Origin of solenoidFrench solénoïde from Classical Greek s?l?n, a tube, channel ( from Indo-European an unverified form tul- from base an unverified form tw?- from source Sanskrit t??a, a quiver) + eidos, -oid
An example of a solenoid is the part of a car's starting system that transfers the electric current from the ignition to the motor.
- A current-carrying coil of wire that acts like a magnet when a current passes through it.
- An assembly used as a switch, consisting of a coil and a metal core free to slide along the coil axis under the influence of the magnetic field.
Origin of solenoidFrench solénoïde from Greek sōlēnoeidēs pipe-shaped sōlēn pipe -oeidēs -oid
solenoid - Computer Definition
A mechanical switch that is activated by a magnetic coil. It is used to open and close an electric circuit, open or close a valve in a fluid pipe or cause some mechanical action to be triggered.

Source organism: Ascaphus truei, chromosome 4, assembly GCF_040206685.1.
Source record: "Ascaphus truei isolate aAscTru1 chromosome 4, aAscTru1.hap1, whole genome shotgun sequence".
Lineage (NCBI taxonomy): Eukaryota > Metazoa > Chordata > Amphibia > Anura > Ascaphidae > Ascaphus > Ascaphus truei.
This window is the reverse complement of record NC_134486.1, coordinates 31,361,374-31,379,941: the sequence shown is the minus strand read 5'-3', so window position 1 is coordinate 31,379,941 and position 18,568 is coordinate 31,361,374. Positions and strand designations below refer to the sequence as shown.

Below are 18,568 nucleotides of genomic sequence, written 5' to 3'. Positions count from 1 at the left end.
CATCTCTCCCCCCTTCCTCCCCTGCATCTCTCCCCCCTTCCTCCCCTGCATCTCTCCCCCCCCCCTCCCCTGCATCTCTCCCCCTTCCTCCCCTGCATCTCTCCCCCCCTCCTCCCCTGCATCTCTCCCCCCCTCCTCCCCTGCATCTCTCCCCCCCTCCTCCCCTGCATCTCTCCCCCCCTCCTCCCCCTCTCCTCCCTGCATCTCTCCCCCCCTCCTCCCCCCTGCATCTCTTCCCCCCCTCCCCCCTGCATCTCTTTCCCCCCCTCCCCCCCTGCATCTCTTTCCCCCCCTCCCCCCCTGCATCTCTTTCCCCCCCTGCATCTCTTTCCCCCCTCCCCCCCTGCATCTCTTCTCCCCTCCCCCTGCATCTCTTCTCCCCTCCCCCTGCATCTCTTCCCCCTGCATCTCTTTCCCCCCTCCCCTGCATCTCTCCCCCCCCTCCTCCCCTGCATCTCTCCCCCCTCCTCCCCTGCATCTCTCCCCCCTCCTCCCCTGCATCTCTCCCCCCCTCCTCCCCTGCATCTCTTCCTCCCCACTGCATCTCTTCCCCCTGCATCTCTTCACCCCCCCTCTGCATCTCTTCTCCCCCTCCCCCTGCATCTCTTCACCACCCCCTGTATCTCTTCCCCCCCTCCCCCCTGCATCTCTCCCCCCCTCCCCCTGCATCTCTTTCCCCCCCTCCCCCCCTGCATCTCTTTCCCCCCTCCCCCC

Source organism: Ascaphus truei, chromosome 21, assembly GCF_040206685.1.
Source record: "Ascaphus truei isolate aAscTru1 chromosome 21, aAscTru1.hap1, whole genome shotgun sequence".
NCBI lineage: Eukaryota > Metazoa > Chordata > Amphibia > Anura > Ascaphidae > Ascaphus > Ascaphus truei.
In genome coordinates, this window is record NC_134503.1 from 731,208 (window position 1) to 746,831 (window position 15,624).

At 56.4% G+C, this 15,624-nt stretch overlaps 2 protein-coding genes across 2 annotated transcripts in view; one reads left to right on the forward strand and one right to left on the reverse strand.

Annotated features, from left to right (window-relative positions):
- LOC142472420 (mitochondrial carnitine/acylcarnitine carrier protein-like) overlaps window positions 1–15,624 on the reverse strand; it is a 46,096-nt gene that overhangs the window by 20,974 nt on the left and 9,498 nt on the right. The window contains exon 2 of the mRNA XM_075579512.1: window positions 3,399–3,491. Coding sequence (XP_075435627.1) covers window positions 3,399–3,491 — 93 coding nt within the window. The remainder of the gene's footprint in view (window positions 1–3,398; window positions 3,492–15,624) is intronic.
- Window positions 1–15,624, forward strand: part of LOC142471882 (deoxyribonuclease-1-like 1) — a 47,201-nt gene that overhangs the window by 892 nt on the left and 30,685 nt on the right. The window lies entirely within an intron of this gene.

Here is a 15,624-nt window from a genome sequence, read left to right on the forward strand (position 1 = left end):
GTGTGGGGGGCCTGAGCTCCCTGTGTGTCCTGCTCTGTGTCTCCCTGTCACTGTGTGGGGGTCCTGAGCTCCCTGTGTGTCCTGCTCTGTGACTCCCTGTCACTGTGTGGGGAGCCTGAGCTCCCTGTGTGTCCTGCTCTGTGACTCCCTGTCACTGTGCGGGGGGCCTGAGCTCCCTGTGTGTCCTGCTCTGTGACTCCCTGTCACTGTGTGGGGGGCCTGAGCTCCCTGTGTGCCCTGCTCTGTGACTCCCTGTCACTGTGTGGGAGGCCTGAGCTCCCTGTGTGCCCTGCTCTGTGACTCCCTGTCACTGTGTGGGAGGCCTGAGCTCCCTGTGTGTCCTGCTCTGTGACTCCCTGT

- The solenoid was above the iron cylinder, the supporting rod of which passed through it as a core.
- Ampere had already previously shown that a spiral conductor or solenoid when traversed by an electric current possesses magnetic polarity, and that two such solenoids act upon one another when traversed by electric currents as if they were magnets.
- At once the attractive force of the solenoid on the iron cylinder was automatically reduced, and the falling of the latter caused the negative carbon to rise, starting an arc between it and the metal in the crucible.
- Any change in the resistance of the arc, either by lengthening, due to the sinking of the charge in the crucible, or by the burning of the carbon, affected the proportion of current flowing in the two shunt circuits, and so altered the position of the iron cylinder in the solenoid that the length of arc was, within limits, automatically regulated.
- Immediately the current passed through the solenoid it caused the iron cylinder to rise, and, by means of its supporting rod, forced the end of the balance beam upwards, so depressing the other end that the negative carbon rod was forced downwards into contact with the metal in the crucible.